A key lesson we have learned from this election is how easily fear and vulnerability can be manipulated and turned into hate. Our job – post-election – is to address the vulnerability and in that way, drive out the hate.
Wall Street Journal columnists Peggy Noonan wrote a fascinating article discussing how the pervasive feelings of vulnerability and lack of a sense of fair play is driving the political and cultural unease we are witnessing not only here in America but across the entire western political landscape. Noonan breaks the world down between those who are protected – the rich, the powerful, the secure - and those who are unprotected. She states that “the protected make public policy. The unprotected live in it.” The protected, because of their security and influence can “impose any reality” onto the unprotected because they are insulated from the consequences of their policies. The protected can disinvest in education because they have the money to send their children to private schools. The protected can ignore climate change because they can move to where the impact will be minimized. The protected can oppose a living wage and healthcare for all because that will affect them only in their ability to earn more profit. The protected can argue for cutting social security because investments will cover their retirement.
Viewed through this lens of those who are vulnerable and those who are protected, the phenomena of Donald Trump and Bernie Sanders becomes clear. People are sensing a basic unfairness in life today and they are seeking change. There is a growing awareness that elected officials and multi-national corporations don’t understand these dynamics - or worse - that they do understand but don’t care. They are protected.
What we are experiencing now is not unlike the tone of the country during the 1930s according to a sobering article recently published by the Guardian news outlet. In the article – “The Big Con: what is really at stake in this US election” - we are reminded that America was at a boiling point in the 1930s and what saved the country was a set of policies to protect the unprotected which came to be known as the New Deal. The article chronicles the dire way of life for the average citizen during that time. It discusses the political unrest across America bubbling up from farmers in Iowa and spreading across the great Midwest coupled with mass protests by labor organizations and others in the cities; each in their own way protesting the failure of the government to protect them while laissez-faire capitalists grew ever richer. The article outlines how the New Deal policies created a new social contract: a “mixed economy” that combined the power of the labor movement with an effective government under the backdrop of a free market. This new social contract, according to the authors, “saved capitalism” and, one could argue it also saved the American democracy.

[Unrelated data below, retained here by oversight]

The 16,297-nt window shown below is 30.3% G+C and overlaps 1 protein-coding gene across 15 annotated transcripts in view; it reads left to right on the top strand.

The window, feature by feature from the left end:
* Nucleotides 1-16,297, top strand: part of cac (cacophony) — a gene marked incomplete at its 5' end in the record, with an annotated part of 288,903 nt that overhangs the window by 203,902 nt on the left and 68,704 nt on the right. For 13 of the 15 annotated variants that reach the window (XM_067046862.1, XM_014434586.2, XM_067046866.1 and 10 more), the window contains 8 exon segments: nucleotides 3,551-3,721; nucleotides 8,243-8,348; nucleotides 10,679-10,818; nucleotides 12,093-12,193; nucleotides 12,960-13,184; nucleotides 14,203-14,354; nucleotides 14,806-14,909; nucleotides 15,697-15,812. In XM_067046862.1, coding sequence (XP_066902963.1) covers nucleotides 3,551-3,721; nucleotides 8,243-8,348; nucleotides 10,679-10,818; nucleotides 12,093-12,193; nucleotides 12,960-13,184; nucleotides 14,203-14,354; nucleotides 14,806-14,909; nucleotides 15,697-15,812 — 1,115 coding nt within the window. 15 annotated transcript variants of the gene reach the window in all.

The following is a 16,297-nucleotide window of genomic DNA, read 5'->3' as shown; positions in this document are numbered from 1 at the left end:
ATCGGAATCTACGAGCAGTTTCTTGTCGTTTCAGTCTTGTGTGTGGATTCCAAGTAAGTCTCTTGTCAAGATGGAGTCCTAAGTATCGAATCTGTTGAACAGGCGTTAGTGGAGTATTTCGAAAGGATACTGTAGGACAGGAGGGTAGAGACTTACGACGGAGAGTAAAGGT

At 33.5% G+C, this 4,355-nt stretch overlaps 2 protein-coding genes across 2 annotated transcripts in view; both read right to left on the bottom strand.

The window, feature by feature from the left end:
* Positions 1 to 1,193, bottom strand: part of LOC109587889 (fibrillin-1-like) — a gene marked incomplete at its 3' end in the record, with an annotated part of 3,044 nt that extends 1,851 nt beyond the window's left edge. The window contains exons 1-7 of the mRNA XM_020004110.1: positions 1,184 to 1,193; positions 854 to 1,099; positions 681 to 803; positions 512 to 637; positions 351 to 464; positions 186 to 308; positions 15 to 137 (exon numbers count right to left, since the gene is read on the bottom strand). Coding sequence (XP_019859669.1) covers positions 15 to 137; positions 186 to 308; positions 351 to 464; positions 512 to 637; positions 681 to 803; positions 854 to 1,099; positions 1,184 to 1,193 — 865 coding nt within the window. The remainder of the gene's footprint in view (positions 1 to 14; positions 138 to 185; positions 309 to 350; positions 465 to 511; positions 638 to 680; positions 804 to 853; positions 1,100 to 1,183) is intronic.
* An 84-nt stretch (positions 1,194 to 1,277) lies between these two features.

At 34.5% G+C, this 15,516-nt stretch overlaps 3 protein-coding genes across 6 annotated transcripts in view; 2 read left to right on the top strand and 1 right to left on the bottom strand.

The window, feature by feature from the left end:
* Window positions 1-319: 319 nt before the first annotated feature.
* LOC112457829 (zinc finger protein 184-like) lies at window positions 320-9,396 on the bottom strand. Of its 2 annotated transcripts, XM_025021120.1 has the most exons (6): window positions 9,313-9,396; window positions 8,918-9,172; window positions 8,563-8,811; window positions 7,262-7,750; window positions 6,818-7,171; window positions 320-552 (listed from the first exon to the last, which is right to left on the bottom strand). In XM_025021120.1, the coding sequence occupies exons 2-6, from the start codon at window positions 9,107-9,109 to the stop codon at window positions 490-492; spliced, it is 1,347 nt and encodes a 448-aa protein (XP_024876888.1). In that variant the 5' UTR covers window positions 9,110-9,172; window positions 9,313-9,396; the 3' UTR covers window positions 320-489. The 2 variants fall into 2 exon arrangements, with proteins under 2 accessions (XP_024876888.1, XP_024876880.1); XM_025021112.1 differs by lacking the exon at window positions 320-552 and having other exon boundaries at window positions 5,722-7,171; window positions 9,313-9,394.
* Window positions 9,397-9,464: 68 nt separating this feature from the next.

The “Big Con” article concludes with the observation that since the 1970s, “40 years of well-funded, highly organized laisses-faire proselytizing and government-bashing have done a number on the American mind” and has eroded the foundation of the social contract of the New Deal. This dynamic has brought us back to the point where the gap in wealth inequality is worse now than at any time since the 1930s. In many ways, we are back to where we started nearly 90 years ago.
We have allowed ourselves to be divided by our own fear and vulnerability. We have allowed those who are protected to create policies and a cultural and political infrastructure that protects only themselves and ignores the plight of the rest of us.
Somehow, we need to get back to an America which cherishes the sense of the common good; which understands that all citizens must benefit from a thriving economy. We must find our way back to an America with a big heart; one that embraces the ethic that when we care for the most vulnerable among us - all of us will benefit.
The roadmap to get us back to an America that works for everyone is simple, but the journey may be hard. Here’s the simple plan: Protect the Unprotected. In every decision, at every level the default should be to protect the unprotected. In every personal encounter; in how we speak, think and feel our own individual default should be to protect the unprotected. And, just as importantly we need to demand of our elected officials that their primary mandate is to protect the unprotected. If we do that; if we focus on protecting the unprotected there will be no fertile soil in which others can manipulate fear and vulnerability in the future. We will all have become our brother’s keeper. And in doing so, we will have saved our democracy, helped ourselves and nourished our very souls.
Michael Soika has been a community activist for more than 30 years working on issues of social and economic justice. His work for justice is anchored by his spiritual formation first as a Catholic and now as a Quaker.